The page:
Never Allow Your People to Delegate Upwards

Delegate Upwards

The more hours the business owner works, the less his business is worth. The curse that besets many business owners is that they think that they can do everything better than anybody else. It leads them to work below their pay grade instead of focusing on what they need to do to build equity value in their company.

This is partly because of the temperament of business owners and partly because it is their company. The most damaging aspect is not that they end up working harder because they take on more, but that they accomplish less of the things that really matter as a result. This affects the value of the business….after all, why would somebody come and buy your job from you?

The temptation is strong to do things yourself because it is easier. What makes it worse is that your employees are continually asking you to do so. Resisting this temptation is very important, and it requires a state of mind to do it consistently.

One good technique is to use the phrase "never delegate upwards" when somebody comes to you with something that is below your pay grade. I remember all too clearly when that happened to me and how it affected me.  

Years ago, I was personal assistant to Sir Timothy Bevan, Chairman of Barclays Bank. I was working for him on a specific project, and while the project was important to him, he was a difficult man to get hold of. He wasn't just in a different pay grade from me, but in a different pay grade universe.  

He knew who he was and knew the value of his time, and really wasn't interested in solving what he saw as my issues. I remember one time I was stalking him for about a week, trying to get to him to make a decision on something so that I could move forward. Finally I did get a hold of him and explained my issue and what I needed from him.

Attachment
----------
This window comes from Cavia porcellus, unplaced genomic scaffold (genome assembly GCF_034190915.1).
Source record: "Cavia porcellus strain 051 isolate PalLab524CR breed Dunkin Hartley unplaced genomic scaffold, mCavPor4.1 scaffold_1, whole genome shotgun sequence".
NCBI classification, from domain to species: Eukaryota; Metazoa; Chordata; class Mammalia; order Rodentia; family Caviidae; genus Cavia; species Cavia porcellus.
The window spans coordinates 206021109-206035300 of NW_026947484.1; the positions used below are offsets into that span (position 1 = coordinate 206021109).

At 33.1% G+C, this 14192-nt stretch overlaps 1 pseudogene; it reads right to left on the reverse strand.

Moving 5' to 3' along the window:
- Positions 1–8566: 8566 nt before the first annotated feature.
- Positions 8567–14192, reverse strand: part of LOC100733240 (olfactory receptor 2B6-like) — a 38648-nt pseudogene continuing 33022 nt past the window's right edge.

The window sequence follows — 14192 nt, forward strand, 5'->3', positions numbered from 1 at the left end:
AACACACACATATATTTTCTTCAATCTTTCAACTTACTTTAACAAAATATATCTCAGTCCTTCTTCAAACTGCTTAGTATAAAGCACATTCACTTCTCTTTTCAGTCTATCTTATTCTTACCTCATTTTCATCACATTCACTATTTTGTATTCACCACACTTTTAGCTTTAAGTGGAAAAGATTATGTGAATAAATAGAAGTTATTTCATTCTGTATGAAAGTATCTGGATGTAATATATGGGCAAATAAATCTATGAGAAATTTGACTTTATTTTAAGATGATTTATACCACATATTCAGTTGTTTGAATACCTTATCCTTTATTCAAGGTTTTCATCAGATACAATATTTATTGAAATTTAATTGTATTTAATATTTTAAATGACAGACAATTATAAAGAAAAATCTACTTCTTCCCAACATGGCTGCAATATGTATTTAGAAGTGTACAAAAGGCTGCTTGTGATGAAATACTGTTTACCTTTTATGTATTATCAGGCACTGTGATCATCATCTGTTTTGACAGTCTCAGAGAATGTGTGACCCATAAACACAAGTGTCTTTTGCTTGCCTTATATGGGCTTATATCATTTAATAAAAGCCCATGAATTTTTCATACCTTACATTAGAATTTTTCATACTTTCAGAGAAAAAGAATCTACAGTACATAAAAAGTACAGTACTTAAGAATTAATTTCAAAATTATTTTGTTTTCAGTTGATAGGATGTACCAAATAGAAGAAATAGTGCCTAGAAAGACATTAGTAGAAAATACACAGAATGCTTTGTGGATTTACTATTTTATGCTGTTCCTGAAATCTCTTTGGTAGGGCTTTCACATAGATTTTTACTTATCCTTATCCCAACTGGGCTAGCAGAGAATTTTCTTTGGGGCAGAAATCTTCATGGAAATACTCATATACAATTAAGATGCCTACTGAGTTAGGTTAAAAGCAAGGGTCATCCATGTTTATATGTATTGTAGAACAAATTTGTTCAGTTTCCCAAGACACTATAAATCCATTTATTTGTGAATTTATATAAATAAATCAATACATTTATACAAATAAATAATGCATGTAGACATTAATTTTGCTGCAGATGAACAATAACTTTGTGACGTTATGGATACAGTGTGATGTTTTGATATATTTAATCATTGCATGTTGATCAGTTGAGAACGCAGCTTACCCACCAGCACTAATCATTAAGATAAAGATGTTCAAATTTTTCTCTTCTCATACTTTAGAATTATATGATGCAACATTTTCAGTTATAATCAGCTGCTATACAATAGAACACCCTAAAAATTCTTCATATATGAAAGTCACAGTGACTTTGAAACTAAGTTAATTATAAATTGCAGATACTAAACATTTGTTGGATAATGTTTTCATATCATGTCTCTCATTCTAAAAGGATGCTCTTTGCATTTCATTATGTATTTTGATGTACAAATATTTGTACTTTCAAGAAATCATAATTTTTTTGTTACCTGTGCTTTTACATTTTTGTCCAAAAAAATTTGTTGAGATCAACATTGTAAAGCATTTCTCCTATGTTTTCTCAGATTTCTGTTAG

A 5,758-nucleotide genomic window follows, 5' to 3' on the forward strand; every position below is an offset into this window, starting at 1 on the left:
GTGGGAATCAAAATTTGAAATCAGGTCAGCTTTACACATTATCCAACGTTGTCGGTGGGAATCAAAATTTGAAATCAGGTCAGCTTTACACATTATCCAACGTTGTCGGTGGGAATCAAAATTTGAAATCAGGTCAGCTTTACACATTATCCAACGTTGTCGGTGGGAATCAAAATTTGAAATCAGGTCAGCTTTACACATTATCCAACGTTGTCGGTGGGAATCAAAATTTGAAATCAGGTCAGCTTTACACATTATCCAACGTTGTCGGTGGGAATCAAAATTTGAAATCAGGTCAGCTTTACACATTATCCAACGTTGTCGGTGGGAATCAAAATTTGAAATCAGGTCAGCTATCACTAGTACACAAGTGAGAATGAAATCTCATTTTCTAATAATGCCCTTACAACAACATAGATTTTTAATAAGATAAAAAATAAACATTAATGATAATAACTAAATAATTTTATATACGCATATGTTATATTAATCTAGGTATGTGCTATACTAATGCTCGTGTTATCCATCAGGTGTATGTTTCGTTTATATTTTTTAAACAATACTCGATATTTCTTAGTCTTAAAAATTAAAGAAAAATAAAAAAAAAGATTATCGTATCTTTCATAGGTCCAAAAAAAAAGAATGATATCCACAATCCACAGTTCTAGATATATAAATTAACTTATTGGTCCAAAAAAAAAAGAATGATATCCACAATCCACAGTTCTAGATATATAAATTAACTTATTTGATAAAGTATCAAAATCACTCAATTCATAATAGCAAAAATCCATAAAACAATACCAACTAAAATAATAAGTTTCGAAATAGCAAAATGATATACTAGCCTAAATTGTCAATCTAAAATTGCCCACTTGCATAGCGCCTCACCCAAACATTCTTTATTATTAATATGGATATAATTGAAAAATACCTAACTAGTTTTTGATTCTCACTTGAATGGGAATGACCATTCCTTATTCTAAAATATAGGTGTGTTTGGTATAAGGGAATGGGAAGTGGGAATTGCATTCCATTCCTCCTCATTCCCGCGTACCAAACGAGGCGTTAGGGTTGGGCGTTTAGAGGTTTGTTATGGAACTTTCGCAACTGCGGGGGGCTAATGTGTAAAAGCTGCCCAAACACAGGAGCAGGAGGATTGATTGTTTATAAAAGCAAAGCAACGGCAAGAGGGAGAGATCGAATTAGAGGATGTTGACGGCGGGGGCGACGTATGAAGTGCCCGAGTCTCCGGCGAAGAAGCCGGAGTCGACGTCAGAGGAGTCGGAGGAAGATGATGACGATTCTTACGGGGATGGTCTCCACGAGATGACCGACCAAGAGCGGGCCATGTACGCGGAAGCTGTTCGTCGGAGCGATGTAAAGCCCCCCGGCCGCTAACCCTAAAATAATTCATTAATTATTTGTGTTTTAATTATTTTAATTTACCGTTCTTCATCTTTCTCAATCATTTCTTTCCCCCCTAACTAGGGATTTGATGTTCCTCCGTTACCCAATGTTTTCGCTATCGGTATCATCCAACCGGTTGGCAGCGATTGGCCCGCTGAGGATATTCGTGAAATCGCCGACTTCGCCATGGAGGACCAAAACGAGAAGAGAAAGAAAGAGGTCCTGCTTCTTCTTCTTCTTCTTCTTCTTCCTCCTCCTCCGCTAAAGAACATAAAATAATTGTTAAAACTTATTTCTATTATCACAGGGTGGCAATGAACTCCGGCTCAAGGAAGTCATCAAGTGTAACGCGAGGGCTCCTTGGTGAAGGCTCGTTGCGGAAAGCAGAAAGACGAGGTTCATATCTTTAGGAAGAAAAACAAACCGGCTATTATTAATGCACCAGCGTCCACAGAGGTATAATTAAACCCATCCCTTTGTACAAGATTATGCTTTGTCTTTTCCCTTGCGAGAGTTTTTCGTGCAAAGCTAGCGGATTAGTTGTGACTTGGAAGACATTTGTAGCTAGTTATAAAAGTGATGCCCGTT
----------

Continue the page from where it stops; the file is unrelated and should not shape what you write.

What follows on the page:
He simply looked at me, said "never delegate upwards", and started working on something that was on his desk, giving me a clear signal that the interview was over and that I should remove myself from his office. Years later, I can't even remember what the question was, but what happened has stuck with me ever since.

Though Sir Timothy's style was autocratic, challenging and not motivational in a 21st Century sense, he gave me the freedom to make decisions and challenged me to think for myself rather than forcing him to make decisions that he didn't need to make. It saved him time and it certainly challenged me to be a better employee.       

If you can train yourself not to get sucked into situations and decisions unworthy of your time, that is a big win for you. If forcing employees to think for themselves makes them better and more valuable employees then the win is magnified incrementally.

A good place to start is by using the phrase "never delegate upwards" in your arsenal.